FIG. 12B is a detail cross section view illustrating in greater detail an intermediate position of components illustrated in FIG. 5;

FIG. 12C is a detail cross section view illustrating in greater detail a final position of components illustrated in FIG. 5;

FIG. 12D is a detail cross section view illustrating in still greater detail one of the components illustrated in FIGS. 12A, 12B, and 12C;

FIG. 13 is a detail perspective view illustrating in greater detail a portion of the pacemaker illustrated in FIG. 3, specifically, a casing and an associated header to which leads are being attached;

FIG. 14 is a detail perspective view similar to FIG. 14 illustrating the leads already attached to the header; and

FIG. 15 is a detail perspective view similar to FIG. 14 but with the leads now sealingly attached to the header and the header firmly attached to the casing.

DETAILED DESCRIPTION OF THE PREFERRED EMBODIMENT

Refer now to the drawings and, initially, to FIGS. 1, 2, 3, and 4 which illustrate an implantable medical device (IMD) 20 in the form of a pulse generator such as a pacemaker or defibrillator intended to be introduced into an organ of a living body to provide stimulating pulses to selected body tissue, for example, into the heart. The device 20 represents an electronic package of a type to be hermetically sealed and enjoy the benefits of the present invention. Although the present invention will be described with reference to the embodiments shown in the drawings, it should be understood that the present invention can be embodied in many alternate forms or embodiments. Any suitable size, shape or type of elements or materials may be used to practice the invention.

In order to appreciate the advantages of the present invention, it will help first to have a basic understanding of the construction of a known IMD. As seen in FIG. 5, the IMD 20 chosen for descriptive purposes to be a pacemaker includes a battery 22 that powers electronic circuitry 24 mechanically housed and hermetically sealed in a suitable casing 26. Typically, this casing 26 is seen to include a first case half 28 and a second case half 30 which is matingly attachable to the first case half. When attached and properly sealed, the first and second case halves 28, 30 serve to encapsulate the electronic circuitry.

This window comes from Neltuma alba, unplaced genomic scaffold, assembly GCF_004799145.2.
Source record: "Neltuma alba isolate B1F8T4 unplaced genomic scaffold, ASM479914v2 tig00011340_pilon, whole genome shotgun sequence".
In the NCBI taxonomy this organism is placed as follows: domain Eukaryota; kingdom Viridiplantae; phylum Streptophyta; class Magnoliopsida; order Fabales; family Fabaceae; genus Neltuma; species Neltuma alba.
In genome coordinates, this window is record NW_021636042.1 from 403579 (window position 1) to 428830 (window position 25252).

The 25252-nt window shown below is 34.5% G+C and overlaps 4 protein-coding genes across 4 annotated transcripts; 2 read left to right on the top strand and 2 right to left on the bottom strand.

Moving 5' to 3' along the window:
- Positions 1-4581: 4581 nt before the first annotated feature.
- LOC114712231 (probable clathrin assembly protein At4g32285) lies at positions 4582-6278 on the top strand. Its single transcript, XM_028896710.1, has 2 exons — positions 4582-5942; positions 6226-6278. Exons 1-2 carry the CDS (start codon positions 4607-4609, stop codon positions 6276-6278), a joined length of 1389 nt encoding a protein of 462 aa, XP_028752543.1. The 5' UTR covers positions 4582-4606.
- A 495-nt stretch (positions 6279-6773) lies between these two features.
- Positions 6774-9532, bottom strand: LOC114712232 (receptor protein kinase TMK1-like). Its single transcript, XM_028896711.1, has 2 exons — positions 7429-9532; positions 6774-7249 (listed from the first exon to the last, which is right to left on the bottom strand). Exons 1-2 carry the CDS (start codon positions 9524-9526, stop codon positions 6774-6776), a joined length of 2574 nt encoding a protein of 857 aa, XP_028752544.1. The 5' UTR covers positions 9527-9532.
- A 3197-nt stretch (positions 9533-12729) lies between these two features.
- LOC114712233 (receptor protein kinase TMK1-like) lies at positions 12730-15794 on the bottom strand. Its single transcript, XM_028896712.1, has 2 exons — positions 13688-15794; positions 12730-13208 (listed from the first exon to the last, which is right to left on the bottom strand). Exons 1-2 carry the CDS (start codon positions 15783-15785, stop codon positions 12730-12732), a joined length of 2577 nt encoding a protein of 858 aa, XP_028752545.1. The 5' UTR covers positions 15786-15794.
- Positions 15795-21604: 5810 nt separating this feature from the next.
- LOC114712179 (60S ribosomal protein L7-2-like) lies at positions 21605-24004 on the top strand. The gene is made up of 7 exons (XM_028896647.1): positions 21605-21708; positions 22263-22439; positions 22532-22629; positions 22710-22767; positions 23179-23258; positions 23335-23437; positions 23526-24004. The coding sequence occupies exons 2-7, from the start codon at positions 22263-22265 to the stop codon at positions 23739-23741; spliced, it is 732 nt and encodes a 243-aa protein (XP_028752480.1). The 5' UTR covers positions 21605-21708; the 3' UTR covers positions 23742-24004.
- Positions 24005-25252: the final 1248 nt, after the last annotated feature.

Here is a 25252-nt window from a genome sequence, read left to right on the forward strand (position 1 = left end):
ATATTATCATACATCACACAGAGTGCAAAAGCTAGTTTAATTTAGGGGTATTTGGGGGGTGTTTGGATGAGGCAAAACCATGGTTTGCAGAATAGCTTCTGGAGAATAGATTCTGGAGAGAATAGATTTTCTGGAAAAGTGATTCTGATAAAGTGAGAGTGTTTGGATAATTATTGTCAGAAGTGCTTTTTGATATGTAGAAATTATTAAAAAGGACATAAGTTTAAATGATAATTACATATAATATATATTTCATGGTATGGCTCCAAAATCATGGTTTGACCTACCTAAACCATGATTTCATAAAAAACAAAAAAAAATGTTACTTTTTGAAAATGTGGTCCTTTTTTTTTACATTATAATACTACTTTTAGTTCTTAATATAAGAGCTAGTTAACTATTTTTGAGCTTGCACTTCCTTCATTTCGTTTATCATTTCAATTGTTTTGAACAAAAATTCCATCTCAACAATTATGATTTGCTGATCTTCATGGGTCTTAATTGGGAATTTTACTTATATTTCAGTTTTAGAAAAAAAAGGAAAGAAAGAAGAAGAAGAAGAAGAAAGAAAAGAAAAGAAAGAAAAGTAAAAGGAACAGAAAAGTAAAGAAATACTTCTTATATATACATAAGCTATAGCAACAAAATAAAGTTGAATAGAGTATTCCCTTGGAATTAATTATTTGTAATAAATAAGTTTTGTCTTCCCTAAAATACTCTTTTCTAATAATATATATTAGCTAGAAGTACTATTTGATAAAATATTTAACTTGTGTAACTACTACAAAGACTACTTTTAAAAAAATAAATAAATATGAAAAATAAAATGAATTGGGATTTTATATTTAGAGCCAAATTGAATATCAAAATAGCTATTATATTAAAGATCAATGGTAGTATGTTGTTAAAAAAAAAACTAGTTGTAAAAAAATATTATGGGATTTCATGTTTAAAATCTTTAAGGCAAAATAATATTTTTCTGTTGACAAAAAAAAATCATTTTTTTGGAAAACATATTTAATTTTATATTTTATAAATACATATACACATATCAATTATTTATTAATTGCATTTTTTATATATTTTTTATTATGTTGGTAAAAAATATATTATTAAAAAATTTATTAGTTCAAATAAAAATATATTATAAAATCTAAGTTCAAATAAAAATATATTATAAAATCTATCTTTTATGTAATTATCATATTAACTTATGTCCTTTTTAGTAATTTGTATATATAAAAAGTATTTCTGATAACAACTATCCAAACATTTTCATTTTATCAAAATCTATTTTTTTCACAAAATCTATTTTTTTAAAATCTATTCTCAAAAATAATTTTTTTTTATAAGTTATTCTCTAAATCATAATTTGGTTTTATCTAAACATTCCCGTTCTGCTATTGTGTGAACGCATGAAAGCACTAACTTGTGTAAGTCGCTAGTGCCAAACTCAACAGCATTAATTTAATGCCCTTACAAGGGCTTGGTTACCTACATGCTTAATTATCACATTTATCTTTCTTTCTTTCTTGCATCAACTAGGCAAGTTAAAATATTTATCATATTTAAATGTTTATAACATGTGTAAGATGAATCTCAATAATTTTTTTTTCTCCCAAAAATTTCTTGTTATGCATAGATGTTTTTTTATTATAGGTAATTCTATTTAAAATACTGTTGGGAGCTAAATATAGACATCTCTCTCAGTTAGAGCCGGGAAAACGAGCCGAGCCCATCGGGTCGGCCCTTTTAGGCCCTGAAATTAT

The casing 26 is shaped to include a primarily flat platform or mounting surface 32 to which a connector assembly 34 can be attached. At least one feedthrough terminal 36 (FIGS. 1 and 5), electrically isolated from the casing 26, is in electrical contact with the electronic circuitry 24, passes through the casing 26, and protrudes from the mounting surface 32. Another component of note, though not part of the invention, is the outwardly protruding backfill port 38 through which, in a known manner, after the case halves 28, 30 are joined and welded together, all gases are evacuated from the casing and nitrogen introduced.

The manner of attachment of the connector assembly 34 to the outside of said casing will be described below but the connector assembly serves to releasably affix one or more leads 40 (FIG. 13) having a proximal end portion 42 carrying at least one electrical terminal 44 for electrically coupling the feedthrough terminal 36 to the electronic circuitry 24 in a known manner. The receptacle may be variously configured, for example, to receive the proximal end portion of a pacing and/or sensing lead or of a cardioverting and/or defibrillating lead.

The connector assembly 34 includes a header 46 extending between proximal and distal ends 48, 50, respectively, and has at least one elongated receptacle 52 (FIGS. 7 and 10), although two receptacles are actually illustrated and there may be more receptacles, generally of circular cross section, with a longitudinal axis 54 for receiving the proximal end portion 42 of the lead 40. In a known manner, the receptacle 52 carries an electrical contact positioned to engage the electrical terminal 44 and if there is more than one electrical terminal on the lead 40, there would be a similar number of spaced electrical contacts in the receptacle to make contact with the electrical terminals, eventually coupling with appropriate components of the electronic circuitry 24.

The connector assembly 34 also includes a fastener assembly 56 (see especially FIGS. 5 and 6) for simultaneously releasably clamping the proximal end portion 42 of the lead 40 to the header 46 within the receptacle 52 and firmly attaching the header to the casing 26. The header 46 has an undersurface 58 for mounting engagement on the mounting surface 32 of the casing 26 and a notched region 60 (FIGS. 2, and 5–7) at its distal end 50 having an upper surface 62 spaced from the undersurface 58 of the header. The notched region 60 has a first channel 64 (actually a pair of channels is illustrated) formed in its upper surface 62 aligned with, and being a partial extension of, the receptacle 52.